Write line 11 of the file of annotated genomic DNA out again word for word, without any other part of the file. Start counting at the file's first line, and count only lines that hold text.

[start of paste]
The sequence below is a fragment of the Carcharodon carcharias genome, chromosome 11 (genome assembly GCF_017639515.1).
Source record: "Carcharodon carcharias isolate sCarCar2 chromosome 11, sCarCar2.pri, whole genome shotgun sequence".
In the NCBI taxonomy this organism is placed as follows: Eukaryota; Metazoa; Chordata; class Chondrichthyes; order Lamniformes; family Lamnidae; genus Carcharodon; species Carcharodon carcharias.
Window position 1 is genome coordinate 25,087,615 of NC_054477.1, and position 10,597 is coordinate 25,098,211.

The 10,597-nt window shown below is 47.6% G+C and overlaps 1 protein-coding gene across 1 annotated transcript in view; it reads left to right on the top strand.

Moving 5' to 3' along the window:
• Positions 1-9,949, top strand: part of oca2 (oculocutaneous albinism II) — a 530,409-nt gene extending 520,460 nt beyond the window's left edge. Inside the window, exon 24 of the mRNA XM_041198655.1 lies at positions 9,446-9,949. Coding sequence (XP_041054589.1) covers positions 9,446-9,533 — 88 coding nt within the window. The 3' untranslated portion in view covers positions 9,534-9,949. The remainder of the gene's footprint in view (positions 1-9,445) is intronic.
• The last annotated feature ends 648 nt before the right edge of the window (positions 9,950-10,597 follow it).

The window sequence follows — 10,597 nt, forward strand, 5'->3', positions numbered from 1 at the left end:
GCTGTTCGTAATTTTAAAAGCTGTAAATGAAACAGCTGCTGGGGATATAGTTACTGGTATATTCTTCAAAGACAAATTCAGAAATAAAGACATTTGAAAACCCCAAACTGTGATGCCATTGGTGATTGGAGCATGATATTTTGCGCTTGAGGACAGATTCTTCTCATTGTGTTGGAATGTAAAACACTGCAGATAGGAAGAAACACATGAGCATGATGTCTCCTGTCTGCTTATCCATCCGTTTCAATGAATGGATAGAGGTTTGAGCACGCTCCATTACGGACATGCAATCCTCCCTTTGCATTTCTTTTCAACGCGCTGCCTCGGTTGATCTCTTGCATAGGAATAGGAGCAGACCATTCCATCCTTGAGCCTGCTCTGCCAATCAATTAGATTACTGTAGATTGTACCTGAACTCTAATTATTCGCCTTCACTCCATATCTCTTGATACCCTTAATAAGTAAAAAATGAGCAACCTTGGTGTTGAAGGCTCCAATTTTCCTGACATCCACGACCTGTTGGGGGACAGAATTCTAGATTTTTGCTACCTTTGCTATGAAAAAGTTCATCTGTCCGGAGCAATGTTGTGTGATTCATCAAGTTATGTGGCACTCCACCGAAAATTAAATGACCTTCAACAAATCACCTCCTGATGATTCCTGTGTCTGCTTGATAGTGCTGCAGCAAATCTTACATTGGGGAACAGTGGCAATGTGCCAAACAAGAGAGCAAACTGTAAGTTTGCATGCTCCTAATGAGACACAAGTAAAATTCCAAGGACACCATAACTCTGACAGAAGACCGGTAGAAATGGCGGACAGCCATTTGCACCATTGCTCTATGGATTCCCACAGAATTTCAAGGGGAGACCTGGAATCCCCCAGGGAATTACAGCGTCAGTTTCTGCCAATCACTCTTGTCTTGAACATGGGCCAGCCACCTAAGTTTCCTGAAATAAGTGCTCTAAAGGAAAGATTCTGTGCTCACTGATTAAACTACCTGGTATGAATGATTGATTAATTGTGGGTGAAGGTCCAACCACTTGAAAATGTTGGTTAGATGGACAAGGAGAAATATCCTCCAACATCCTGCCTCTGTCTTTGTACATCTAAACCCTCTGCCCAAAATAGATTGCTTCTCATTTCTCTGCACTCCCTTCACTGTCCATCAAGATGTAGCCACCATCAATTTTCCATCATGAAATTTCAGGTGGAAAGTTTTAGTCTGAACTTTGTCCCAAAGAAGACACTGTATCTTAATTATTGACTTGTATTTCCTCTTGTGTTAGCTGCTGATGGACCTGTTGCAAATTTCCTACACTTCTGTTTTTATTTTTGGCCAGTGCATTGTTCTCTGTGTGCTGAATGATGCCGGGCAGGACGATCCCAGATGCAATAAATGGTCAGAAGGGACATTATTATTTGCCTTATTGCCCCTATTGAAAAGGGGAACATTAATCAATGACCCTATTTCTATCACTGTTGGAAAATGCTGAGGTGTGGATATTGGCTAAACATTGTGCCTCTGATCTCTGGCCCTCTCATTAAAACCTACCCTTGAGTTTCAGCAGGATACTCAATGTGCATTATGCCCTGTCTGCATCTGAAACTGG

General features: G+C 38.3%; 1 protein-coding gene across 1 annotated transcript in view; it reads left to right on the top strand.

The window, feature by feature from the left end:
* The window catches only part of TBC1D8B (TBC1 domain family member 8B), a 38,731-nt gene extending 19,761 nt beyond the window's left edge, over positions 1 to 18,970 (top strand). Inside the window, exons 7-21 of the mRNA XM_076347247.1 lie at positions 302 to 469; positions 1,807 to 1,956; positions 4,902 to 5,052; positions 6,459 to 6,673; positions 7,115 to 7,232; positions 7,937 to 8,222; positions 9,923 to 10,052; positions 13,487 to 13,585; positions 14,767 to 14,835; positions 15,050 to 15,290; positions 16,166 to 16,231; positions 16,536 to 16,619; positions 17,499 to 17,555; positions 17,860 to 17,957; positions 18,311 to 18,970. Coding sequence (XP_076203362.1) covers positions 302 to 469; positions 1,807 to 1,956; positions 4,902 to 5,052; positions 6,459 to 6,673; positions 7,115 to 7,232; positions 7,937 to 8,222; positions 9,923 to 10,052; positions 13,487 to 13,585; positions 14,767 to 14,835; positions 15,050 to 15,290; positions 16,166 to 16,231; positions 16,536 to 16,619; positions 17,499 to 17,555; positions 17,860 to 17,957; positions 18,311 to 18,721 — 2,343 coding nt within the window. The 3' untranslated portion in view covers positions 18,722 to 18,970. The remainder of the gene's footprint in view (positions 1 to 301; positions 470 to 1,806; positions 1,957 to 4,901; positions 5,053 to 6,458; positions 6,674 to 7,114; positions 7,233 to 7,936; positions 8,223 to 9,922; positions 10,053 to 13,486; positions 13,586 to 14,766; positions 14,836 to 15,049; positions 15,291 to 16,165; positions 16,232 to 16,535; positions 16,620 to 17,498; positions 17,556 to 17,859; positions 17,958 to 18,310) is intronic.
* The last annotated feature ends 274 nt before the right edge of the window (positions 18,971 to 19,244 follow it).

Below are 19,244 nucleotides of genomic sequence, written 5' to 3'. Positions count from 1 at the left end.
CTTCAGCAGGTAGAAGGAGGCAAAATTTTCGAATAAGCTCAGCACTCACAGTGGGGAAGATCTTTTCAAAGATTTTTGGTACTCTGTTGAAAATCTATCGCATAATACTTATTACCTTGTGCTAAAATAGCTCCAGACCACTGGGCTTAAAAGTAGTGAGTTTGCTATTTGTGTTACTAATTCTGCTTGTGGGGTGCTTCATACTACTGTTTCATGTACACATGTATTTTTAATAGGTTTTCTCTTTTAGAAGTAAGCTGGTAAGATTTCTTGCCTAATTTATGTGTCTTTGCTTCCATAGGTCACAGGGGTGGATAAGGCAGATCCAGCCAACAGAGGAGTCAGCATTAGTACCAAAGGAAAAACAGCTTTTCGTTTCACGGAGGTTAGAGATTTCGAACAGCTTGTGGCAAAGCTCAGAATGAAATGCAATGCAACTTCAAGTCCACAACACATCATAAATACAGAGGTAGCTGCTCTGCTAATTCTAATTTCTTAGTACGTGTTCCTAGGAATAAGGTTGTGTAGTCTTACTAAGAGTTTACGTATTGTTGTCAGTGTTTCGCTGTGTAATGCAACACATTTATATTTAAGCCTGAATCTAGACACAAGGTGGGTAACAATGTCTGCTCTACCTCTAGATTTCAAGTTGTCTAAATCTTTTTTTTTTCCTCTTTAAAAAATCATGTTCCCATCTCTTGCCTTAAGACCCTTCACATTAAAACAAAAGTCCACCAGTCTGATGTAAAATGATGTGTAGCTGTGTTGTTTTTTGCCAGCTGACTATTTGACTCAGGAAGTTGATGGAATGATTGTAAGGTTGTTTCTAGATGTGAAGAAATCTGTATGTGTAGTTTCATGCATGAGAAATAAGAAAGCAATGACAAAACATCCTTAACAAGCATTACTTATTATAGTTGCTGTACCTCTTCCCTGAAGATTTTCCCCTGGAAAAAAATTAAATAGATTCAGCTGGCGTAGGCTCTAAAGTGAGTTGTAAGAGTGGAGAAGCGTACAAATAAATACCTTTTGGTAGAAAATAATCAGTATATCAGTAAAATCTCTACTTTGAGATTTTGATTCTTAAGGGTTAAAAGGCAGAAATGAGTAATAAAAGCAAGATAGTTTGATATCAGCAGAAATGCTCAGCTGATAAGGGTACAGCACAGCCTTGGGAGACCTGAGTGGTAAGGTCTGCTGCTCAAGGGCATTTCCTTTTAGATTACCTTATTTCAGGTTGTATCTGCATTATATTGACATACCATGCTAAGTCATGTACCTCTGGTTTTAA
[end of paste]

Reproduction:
General features: G+C 38.3%; 1 protein-coding gene across 1 annotated transcript in view; it reads left to right on the top strand.